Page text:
It has been a volatile start to the year for risk assets. Russia’s invasion of Ukraine in late February shocked the world and is having a significant humanitarian impact. There are economic and financial implications too, and markets reacted as investors assessed the potential economic impact of sanctions on Russia.

Year-to-date, the FTSE All Share Index is down 0.8% (as of 28th February). In the US the S&P 500 Index fell 8%. European equities, represented by the Euro Stoxx 50 Index, fell 8.6%. Europe has a significant reliance on Russian energy, especially gas, and the invasion caused energy prices to spike higher. Emerging market (EM) equities recorded a negative return of 4.1%, represented by the MSCI Emerging Market Index, as markets priced in more interest rates increases by the US Federal Reserve.

In fixed income, there has been significant volatility as markets begin to absorb the enormity of the Ukraine situation. Corporate bonds have had a difficult start to the year, registering negative total returns (Europe in particular) as spreads widened. The spread is the difference between the yield on a corporate bond and a government bond. US corporate bonds performed relatively well, notably high yield where there was modest spread tightening in some sectors, including energy. Commodities have had a positive start to the year as Brent Crude oil prices jumped to more than $139 a barrel for the first time since 2008.

The pace of economic growth is now declining. Concerns about the Covid pandemic have subsided thanks to successful vaccine rollouts and a gradual re-opening of many economies. However, the gradual return to normality has fuelled increased demand for goods and services around the world. This is happening at a time when global supply chains are still struggling with Covid-related holdups and production constraints, especially in the energy sector. This has led to higher price inflation. For example in January, UK CPI  inflation reached 5.5% year-on-year—its highest level for 30 years. And in the US, CPI hit 7.5% year-on-year.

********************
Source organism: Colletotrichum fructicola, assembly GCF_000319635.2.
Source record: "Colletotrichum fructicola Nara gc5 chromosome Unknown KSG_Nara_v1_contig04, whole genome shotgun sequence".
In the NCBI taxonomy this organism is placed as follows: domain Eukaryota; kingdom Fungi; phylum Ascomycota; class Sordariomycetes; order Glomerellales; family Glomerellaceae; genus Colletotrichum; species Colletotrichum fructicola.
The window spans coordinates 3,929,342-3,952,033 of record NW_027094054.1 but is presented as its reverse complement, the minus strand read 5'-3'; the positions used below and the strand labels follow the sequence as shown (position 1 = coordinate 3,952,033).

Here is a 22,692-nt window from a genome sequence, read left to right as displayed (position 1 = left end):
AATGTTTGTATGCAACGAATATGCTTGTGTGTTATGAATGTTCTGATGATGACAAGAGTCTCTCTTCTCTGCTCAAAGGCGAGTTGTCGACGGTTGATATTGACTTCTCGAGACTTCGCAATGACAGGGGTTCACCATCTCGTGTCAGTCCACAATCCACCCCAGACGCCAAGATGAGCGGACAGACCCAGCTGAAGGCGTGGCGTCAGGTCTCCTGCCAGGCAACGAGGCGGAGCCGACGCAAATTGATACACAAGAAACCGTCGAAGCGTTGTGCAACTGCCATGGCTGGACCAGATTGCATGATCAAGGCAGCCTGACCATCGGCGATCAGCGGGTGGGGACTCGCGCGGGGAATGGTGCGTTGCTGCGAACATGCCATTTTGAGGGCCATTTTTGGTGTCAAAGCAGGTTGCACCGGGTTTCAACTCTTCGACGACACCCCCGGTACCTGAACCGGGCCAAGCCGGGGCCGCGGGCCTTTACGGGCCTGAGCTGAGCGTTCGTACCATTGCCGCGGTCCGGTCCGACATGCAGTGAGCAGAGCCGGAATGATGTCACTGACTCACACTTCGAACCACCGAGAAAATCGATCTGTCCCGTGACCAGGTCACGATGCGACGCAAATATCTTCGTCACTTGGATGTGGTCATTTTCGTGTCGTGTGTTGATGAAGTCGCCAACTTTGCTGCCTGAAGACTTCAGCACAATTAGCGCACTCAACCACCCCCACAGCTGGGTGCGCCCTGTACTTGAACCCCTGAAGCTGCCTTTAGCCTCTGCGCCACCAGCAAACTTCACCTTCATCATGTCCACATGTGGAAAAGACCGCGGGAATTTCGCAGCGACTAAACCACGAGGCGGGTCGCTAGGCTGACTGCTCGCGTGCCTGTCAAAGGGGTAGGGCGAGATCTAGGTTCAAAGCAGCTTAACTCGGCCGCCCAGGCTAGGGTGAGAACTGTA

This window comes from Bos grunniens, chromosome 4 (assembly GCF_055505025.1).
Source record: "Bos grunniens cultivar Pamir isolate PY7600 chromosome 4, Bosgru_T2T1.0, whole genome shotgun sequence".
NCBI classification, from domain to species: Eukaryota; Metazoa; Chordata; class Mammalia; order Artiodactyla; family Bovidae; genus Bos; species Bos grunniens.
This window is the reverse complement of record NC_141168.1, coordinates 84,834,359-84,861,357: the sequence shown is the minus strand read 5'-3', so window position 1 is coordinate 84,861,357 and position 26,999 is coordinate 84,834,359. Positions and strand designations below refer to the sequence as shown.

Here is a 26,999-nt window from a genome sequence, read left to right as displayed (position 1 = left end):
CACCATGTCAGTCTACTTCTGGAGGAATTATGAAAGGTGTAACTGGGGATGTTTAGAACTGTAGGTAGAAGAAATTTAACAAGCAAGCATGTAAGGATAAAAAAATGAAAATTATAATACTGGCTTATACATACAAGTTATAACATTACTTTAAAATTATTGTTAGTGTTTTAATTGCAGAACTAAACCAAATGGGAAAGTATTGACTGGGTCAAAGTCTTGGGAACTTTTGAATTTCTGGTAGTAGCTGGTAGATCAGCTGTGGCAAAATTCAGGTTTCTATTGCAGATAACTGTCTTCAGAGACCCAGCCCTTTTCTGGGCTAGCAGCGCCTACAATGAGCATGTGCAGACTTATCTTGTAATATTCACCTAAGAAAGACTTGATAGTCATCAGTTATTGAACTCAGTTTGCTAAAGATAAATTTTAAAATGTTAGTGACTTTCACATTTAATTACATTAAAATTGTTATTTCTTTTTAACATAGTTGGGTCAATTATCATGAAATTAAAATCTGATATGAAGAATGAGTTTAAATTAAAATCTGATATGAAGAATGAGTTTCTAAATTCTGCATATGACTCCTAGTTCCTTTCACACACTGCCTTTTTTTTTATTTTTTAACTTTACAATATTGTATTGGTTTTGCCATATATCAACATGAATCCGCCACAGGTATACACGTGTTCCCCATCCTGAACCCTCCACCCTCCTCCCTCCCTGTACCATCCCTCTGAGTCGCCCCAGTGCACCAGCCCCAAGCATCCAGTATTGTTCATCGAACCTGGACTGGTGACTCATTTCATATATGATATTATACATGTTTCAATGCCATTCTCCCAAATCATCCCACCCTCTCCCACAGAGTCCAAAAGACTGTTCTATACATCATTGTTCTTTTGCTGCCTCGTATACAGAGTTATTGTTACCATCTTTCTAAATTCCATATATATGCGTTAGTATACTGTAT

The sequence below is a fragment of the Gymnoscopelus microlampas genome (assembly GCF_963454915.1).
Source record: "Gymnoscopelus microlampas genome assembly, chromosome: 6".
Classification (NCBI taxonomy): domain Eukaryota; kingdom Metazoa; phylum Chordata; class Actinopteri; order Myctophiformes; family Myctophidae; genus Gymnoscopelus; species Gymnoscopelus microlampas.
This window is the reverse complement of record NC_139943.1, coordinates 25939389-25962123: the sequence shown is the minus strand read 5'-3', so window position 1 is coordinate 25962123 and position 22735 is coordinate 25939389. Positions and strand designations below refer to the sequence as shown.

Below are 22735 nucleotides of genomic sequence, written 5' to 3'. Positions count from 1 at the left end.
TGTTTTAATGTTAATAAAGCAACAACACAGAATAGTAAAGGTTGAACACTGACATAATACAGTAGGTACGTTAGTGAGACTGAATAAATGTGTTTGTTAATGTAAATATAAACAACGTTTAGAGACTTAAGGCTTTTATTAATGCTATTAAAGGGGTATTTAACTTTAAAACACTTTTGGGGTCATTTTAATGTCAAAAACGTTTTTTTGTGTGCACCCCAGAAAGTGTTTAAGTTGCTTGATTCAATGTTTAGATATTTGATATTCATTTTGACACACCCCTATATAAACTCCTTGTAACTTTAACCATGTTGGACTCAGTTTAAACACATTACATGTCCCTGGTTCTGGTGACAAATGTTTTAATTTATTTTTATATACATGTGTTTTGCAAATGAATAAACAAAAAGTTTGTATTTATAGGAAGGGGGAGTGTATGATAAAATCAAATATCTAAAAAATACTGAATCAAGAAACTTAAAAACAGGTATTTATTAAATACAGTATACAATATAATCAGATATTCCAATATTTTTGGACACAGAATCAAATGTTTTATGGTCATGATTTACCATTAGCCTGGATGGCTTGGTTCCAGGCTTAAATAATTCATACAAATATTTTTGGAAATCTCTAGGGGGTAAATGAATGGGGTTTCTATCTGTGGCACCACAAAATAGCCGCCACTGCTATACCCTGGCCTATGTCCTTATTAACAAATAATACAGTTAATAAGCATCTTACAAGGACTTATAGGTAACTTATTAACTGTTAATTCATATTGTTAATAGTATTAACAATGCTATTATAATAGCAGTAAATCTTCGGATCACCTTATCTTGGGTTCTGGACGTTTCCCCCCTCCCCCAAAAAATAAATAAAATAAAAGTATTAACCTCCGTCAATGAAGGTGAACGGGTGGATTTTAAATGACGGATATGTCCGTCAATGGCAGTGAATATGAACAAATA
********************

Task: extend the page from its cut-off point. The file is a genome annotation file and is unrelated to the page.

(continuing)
Inflation has been mentioned at every turn since the onset of the pandemic. Nonetheless, consumers are used to small, incremental upticks in the cost of staples (food, clothing and other items). So the recent surge in energy bills and petrol prices has come as a shock to many consumers. The outcome is that consumers generally will have lower levels of disposable income and the rate of economic growth is likely to decline further.

Central bank policy and geopolitics are key risks that investors will be watching closely. US Federal Reserve Chair Jerome Powell’s comments at the end of 2021 and the beginning of the year indicated the US central bank would consider all options for the future path of policy. At the FOMC meeting in March 2022, US Federal Reserve officials sharply revised up their projections for interest rates this year compared to 3 months ago and  they now expect six further increases this year (in addition to the March move) and three more increases in 2023. This would bring the US Fed funds rate to 2.8%. The European Central Bank announced it would scale back its own quantitative easing programmes at the end of March 2022. Monetary policy tightening impacts global financial markets because when interest rates are higher, this increases the rate at which companies future cash flows are discounted. This results in lower valuations for equities.



Looking ahead, we think it is important to remember the path of economic activity prior to Russia invading Ukraine. The global economy was on track to accelerate sharply on re-opening and a recovery in the service sector. The key change is that higher energy prices and less disposable income for consumers, compounded by central banks raising interest rates means the risk of stagflation (slowing growth and higher inflation) has become more pronounced.

The war between Russia and Ukraine will remain a key factor in short-term market movements. The US and Eurozone economies had solid foundations prior to the war in Ukraine, however the surge in energy prices will generate some drag, especially in Europe.  If there is a resolution to the Russia-Ukraine war, the focus of investors will return to inflation – which was the primary risk factor that was driving global markets (and central banks) prior to the war.